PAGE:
National Energy Board rules unfair to landowners: farmer

Maya Wengar has three lines for natural gas and oil running through her property. While she supports using pipelines for oil transport, she thinks the relationship between landowners and the National Energy board needs to be fixed, if they are going to build Energy East.
A pipeline right-of-way in Toronto. (John Rieti/CBC)

Maya Wengar supports the construction of a pipeline to transport oil from Alberta to market. But as a farmer, she wants the relationship between the National Energy Board (NEB) and landowners to change. In an interview with Checkup guest host Duncan McCue, Wengar expressed that there are far too few lobbyists who work on behalf of landowners.

Listen to her interview here.

Farmer Maya Wengar supports the construction of the Energy East pipeline, but would like to use it as an opportunity to fix the relationship between the National Energy Board and landowners. 4:33

Maya Wengar: The railway system is not a safe place to have more oil moving in any way. It has been overtaxed and needs some major infrastructure upgrades. So, the oil pipeline really would be the safest way to move it.

My concern is that the NEB has a lot of rules that are very unfair against landowners. If we have this pipeline go through, the people of Canada should put pressure on the federal government to have the National Energy Board change those rules so that the landowner is a respected person and have pipelines that are actually buried deep enough.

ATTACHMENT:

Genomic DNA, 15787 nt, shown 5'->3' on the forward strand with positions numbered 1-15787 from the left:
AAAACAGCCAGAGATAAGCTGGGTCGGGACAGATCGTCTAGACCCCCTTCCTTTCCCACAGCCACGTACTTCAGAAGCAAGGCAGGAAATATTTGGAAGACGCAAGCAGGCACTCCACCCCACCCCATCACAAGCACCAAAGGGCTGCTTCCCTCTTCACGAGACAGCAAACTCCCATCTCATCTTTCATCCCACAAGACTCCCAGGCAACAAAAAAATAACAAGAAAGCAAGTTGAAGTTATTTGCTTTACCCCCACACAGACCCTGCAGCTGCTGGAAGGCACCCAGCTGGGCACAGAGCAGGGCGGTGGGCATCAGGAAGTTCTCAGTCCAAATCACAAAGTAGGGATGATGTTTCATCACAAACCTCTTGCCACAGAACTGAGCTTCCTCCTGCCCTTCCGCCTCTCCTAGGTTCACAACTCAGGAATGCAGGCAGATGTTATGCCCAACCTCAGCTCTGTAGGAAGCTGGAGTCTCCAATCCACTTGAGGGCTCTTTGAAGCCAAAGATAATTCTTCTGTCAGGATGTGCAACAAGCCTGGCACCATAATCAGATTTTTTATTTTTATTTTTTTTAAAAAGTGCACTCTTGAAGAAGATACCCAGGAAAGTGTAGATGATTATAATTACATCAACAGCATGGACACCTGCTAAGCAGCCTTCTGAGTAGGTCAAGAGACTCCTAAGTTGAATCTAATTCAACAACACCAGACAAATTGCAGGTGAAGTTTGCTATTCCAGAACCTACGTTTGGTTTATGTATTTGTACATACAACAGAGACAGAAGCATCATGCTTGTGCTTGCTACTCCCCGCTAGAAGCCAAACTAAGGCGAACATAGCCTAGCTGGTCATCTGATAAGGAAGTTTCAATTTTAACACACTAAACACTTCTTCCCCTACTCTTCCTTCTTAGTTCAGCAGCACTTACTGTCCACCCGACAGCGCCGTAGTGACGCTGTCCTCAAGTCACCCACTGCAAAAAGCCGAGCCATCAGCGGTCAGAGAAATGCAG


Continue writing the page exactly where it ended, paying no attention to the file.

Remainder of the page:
Duncan McCue: How is the NEB unfair to landowners?

MW: As a land owner with pipelines going through our land, we have had meetings with them and we have said, "Please, bury these lines deep enough." They tell us farmers that we need special permission to go over the pipeline with our equipment because if there's too much pressure on it, the line might blow somewhere. So our point is that they should bury it deep enough so that we can use our land.

They don't want to bury it a foot or two deeper, they just want to make it as cheap as possible. We found out one day that we're not allowed to build over the pipeline. They never wrote us a letter, they just made a new rule.

DM: What's being piped in your area?

MW: In our case, some is natural gas or oil, I'm not even not completely sure anymore. But we have three different lines running on the same right-of-way. There are many right-of-way issues, in that farmers are having a really hard time getting heard in Ottawa and with the NEB.

DM: You talked about wanting to make a change with the NEB—what would you like to see?

MW: For example, the National Energy Board has hundreds of people working for them in their Calgary head office and not one person works on behalf of the landowner. That's how one sided this issue is. There's one person in Ottawa who lobbies for the landowner and that is Dave Core. There's over 600 of these lobbyists from the different oil companies and with that, it is really hard for the landowner to get heard.

Maya Wengar's and Duncan McCue's comments have been edited and condensed. This online segment was prepared by Ayesha Barmania.


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